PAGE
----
STPLKidsCauseway Jan 14, 2021

A great graphic novel for Middle Grade kisa who want something realistic.

This books keeps a fast pace with humor and realistic senarios while addressing issues like wealth gaps, bullying, and setting boundaries. The humor in this book is more mature than most middle-grade graphic novels but makes tons of references to other popular graphic novels and popular culture.

z
zaraism
Jan 06, 2021

This was my favourite one. I preferred this version way more. I loved the friendship diversity and inclusivity I saw. Yes, Alexandra is slightly quirky, however I love how Jordan, Liam and Drew include him. Jordan is a very empathetic person - even feeling bad for Andy when Andy turns green - literally!

n
NADINE KEELS
Jan 05, 2021

After being rather blown away by the utter graphic-novel awesomeness that is New Kid by Craft, there was pretty much no way I wasn't going to read this following middle grade novel.

Like its predecessor, this humorous story (with lots of Easter eggs and background jokes and perks!) has a way of pausing to punch you in the gut at times with something other than belly laughs. I cracked up here, *gulped* there, and cringed pretty hard at some of the intensely awkward moments with well-intentioned characters who've got little to no idea how seriously they're putting their foot in it.

Also like the book that comes before it, this story examines the ways that people (especially children/adolescents) of different colors and classes treat each other, weaving it into some of the everyday joys and trials of friendship, family, and growing up. However, I found myself getting emotionally lost at times, not getting the best sense of plot or focus in the story.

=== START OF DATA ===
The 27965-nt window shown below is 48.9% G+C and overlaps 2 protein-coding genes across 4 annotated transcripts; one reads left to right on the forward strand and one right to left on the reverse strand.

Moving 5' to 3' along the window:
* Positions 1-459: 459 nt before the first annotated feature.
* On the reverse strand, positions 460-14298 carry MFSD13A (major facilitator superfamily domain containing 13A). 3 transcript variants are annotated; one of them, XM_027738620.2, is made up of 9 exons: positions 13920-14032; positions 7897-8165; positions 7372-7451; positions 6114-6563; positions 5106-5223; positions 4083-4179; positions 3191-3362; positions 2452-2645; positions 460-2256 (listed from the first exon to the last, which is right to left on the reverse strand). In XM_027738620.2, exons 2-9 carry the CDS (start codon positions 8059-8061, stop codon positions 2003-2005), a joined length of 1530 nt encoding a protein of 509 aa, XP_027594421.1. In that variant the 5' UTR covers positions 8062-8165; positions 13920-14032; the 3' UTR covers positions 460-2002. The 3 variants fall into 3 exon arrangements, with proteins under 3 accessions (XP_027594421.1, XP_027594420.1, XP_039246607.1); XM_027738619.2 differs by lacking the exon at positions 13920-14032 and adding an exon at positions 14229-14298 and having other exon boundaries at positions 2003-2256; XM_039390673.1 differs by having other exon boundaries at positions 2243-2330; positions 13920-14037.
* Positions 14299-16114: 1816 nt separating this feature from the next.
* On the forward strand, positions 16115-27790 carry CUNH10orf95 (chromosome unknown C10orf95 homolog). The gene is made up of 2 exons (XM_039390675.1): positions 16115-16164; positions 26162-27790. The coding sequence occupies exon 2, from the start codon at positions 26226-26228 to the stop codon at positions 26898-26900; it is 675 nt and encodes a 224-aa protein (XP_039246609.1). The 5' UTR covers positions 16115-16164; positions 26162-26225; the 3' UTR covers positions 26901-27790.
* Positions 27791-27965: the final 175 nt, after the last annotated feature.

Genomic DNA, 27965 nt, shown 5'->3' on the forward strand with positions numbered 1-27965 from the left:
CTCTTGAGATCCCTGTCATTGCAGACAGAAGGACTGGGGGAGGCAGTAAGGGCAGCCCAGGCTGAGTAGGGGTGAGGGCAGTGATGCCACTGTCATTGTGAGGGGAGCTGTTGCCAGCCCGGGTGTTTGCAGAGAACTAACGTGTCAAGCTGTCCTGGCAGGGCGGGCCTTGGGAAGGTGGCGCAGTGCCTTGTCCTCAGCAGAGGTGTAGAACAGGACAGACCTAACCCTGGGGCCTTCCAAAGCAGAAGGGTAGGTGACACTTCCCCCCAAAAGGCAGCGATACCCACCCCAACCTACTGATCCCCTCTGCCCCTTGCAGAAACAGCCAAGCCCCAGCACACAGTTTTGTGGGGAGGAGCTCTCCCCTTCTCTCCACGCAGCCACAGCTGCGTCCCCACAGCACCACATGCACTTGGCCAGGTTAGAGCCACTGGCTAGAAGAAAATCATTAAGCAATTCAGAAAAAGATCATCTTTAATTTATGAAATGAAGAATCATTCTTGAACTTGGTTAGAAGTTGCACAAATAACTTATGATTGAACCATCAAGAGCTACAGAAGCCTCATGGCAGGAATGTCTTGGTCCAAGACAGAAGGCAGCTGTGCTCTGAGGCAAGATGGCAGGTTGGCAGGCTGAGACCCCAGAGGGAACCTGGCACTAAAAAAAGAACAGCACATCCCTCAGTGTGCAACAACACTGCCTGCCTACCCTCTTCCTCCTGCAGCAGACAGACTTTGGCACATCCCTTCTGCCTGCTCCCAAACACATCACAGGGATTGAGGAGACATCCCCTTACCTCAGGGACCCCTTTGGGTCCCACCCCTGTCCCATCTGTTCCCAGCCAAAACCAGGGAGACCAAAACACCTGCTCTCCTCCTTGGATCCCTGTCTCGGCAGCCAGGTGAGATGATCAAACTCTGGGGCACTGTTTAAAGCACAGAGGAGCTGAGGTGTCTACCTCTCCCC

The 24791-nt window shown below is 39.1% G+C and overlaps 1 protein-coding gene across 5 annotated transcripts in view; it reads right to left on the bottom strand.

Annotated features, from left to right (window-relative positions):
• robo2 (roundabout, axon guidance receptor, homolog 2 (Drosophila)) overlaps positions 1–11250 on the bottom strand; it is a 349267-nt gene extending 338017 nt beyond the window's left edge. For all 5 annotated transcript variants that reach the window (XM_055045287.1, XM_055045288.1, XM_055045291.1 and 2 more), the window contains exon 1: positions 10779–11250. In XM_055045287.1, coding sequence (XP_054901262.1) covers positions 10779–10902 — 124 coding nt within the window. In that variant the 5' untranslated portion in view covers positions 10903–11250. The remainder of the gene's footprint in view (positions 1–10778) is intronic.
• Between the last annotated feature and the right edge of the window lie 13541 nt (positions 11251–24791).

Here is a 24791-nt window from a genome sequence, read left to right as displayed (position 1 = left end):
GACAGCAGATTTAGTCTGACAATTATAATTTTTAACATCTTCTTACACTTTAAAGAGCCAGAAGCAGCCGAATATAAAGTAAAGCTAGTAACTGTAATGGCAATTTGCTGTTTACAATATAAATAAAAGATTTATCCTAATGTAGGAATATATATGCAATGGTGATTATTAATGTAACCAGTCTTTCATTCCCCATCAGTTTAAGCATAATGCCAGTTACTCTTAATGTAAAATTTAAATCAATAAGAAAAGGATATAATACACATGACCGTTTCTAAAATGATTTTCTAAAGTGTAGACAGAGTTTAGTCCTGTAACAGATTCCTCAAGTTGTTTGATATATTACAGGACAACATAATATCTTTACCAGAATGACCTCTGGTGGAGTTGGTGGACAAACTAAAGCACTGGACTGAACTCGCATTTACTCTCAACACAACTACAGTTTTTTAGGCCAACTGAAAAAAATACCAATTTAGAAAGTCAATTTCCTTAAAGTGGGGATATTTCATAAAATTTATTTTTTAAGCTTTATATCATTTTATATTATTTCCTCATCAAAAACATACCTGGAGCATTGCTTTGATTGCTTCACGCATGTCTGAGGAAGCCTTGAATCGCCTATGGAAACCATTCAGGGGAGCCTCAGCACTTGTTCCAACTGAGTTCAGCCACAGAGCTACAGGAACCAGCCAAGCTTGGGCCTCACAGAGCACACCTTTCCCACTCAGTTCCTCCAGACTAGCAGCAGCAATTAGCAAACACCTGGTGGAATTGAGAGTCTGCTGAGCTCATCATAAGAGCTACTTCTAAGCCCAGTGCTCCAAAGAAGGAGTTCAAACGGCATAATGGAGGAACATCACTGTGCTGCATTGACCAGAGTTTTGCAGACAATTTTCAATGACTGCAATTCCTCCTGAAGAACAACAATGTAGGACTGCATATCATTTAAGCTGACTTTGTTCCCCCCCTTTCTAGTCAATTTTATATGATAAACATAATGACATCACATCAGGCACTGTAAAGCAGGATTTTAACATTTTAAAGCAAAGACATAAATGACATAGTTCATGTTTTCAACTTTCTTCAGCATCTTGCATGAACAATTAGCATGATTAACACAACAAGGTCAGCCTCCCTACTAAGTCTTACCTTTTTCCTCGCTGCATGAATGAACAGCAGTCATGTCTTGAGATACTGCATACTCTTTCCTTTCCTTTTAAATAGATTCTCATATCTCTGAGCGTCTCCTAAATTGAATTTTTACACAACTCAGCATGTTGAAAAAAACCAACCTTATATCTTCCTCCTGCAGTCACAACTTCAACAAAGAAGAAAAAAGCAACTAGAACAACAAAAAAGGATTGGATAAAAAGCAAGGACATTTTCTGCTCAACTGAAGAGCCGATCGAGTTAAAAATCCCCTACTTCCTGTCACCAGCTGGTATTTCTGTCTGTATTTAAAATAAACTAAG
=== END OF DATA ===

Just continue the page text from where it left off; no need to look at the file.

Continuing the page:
Still, the main point comes across by the end, and there's certainly room for another novel if these characters need a revisit. I'd highly recommend reading New Kid first, if you haven't.

FPL_LaurenH Nov 04, 2020

It's not often you can say that a sequel is just as good as the original, but this is one of those times. Jerry Craft masterfully maneuvers through tough topics like racism, microaggressions, income inequality, and family dynamics in an accessible way for young readers. I really enjoyed how popular fiction and popular Black middle grade authors were incorporated throughout the book. I think this will become one of the most important children's books of our time.

ArapahoeTanya Oct 27, 2020

I LOVED this book, maybe even more than the first one. Class Act is told in mostly Drew's perspective with Jordan and Liam still as main characters as well. This graphic novel deals with the timely topic of racism and is a great story of friendship, acceptance, and opening up your eyes to other's worlds. The author, Jerry Craft, adds hidden Easter Eggs throughout the book of other authors and their works. 5/5 stars.

m
MGYouthServices
Oct 21, 2020

Chapter headings are parodies mostly of other middle grade/ teen graphic novels, such as "Ghosted", "Sketch Diary of a Shrimpy Kid", "Invisible M.E.", and "Teal Friends".

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STPLKidsCauseway Jan 14, 2021

STPLKidsCauseway thinks this title is suitable for 10 years and over

j
Jbooks7
Dec 30, 2020

Jbooks7 thinks this title is suitable for 12 years and over